LOS ALAMOS SECURITY: FT. HOOD DEFENDER WEIGHS IN Former Military Police captain Phil Carter served as the anti-terrorism/force protection officer for the 4th Infantry Division. In that job, he helped write the plan to defend Fort Hood, the world's largest military base in the world. Here's what he had to say about Los Alamos' security:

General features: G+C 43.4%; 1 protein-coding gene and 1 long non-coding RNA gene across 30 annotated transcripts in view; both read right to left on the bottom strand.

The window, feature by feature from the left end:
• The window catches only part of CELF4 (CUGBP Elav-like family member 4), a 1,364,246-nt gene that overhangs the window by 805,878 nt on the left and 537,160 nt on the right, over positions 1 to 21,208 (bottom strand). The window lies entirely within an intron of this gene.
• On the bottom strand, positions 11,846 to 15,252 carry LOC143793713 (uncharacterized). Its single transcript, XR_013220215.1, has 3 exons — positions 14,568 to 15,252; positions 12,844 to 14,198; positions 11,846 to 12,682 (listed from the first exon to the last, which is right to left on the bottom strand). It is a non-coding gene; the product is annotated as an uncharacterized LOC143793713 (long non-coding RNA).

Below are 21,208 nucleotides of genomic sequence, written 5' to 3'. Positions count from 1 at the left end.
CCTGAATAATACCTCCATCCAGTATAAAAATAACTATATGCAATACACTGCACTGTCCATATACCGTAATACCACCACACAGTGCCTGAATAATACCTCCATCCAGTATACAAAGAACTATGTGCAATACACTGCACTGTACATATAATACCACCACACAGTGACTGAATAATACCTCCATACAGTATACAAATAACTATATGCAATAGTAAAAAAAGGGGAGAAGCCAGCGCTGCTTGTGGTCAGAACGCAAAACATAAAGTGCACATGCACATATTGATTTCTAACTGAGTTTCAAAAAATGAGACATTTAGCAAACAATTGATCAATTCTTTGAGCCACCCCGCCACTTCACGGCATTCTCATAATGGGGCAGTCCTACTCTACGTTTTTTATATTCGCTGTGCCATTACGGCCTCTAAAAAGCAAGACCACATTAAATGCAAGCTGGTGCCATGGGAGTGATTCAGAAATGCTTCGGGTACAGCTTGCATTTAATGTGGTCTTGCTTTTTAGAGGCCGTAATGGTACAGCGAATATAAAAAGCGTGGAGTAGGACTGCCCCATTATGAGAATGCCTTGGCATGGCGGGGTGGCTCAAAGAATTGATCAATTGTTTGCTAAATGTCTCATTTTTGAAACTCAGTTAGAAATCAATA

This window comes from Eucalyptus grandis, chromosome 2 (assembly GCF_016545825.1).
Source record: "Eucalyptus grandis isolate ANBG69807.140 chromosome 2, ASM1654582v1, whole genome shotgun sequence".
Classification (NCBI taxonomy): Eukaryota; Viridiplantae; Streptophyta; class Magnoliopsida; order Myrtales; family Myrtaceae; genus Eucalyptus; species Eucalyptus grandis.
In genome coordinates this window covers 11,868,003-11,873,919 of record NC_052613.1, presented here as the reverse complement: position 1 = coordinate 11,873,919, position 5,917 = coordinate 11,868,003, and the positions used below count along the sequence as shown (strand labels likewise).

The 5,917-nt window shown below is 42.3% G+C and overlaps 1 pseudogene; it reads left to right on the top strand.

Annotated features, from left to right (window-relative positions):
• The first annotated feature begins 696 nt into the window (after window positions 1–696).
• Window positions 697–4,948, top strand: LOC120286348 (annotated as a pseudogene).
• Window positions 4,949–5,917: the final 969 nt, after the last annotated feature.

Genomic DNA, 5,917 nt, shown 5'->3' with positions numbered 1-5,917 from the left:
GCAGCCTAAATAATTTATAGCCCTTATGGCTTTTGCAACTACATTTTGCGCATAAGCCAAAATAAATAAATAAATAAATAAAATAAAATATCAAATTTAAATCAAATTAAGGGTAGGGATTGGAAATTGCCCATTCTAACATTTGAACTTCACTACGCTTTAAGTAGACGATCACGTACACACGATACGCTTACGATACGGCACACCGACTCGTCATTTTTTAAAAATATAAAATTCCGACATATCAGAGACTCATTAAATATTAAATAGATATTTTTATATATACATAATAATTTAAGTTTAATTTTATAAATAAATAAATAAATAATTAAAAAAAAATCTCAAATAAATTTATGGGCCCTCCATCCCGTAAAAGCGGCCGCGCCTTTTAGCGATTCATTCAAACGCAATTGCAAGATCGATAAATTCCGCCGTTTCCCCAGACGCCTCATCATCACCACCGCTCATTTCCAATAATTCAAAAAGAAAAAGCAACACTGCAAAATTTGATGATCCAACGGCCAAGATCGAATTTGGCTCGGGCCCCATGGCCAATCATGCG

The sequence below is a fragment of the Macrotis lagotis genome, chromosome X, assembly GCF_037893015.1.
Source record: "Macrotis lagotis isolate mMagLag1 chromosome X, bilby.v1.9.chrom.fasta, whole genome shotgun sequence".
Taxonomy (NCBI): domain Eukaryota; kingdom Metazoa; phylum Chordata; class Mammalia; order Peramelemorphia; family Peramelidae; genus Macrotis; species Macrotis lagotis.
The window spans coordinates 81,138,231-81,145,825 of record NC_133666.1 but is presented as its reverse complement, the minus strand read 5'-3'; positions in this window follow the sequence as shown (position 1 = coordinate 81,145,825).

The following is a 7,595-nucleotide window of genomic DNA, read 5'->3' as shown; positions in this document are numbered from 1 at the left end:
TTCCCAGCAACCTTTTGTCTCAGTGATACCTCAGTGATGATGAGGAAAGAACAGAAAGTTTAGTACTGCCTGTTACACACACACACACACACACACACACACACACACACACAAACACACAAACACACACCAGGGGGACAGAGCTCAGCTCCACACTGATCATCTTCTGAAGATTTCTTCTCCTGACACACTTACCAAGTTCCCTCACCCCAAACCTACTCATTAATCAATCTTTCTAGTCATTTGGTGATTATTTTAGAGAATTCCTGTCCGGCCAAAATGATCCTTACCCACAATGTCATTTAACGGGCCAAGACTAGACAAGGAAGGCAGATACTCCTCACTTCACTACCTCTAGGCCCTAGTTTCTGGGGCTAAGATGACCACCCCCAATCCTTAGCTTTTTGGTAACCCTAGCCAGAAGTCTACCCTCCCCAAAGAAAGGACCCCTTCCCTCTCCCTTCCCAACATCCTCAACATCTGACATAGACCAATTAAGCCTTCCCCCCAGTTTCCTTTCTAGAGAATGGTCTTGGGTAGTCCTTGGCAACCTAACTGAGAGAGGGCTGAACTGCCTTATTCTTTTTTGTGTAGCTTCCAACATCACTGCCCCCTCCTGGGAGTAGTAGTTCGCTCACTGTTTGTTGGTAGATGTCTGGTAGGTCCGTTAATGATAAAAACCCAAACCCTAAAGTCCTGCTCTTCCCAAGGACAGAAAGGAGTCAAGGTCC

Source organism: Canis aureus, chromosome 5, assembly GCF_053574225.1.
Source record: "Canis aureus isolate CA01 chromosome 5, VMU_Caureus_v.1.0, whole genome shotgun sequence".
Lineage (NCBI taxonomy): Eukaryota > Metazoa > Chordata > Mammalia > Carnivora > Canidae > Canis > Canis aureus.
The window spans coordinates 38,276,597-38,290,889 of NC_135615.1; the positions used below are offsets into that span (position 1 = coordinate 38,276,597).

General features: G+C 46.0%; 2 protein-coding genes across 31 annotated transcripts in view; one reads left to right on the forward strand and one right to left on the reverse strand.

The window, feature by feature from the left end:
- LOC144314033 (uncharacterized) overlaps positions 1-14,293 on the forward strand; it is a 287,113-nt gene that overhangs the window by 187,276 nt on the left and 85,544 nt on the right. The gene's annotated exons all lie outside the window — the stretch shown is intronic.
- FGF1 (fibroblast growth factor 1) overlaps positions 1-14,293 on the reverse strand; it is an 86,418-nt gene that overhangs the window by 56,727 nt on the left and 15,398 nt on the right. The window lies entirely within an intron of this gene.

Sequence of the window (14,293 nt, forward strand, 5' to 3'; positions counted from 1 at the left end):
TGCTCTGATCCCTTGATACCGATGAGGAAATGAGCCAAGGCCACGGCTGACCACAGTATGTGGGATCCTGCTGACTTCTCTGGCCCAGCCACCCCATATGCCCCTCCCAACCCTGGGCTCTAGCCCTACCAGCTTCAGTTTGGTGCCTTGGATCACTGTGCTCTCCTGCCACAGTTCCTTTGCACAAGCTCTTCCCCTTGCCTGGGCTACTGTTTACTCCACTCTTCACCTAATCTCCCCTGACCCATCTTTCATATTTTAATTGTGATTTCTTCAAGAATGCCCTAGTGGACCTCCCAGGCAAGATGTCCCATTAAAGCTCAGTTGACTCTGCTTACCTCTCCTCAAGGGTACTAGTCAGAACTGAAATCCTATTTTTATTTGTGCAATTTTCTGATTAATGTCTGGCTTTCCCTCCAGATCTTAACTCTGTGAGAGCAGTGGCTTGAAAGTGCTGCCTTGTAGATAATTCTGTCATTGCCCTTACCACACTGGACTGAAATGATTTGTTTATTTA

We're not talking about the training area at Fort Hood (or Camp Pendleton). Los Alamos is a national-level asset and it ought to be locked up as tight as a facility befitting the kind of stuff it has. In more concrete terms, Los Alamos should employ some sort of layered security scheme similar in concept to what the Secret Service does for the President. There should be at least three layers of external security for a site like this:- Outer layer: sensors and armed patrols conducting mounted and dismounted reconnaissance of the area- Mid layer: perimeter fence, access control, guards walking fenceline, military working dogs- Inner layer: access control to the most sensitive sites; 24-hour surveillance of those areas; sophisticated detection systemsIf done right, a layered system provides some redundancy. It also creates the ability to respond to threats as they're detected by the outer layer. (We infantry guys call this a 'defense in depth') In theory, an intruder like Mr. Shachtman would be detected by the sensors or patrols at the outer layer, and a team would be dispatched to determine whether he's a threat or not.
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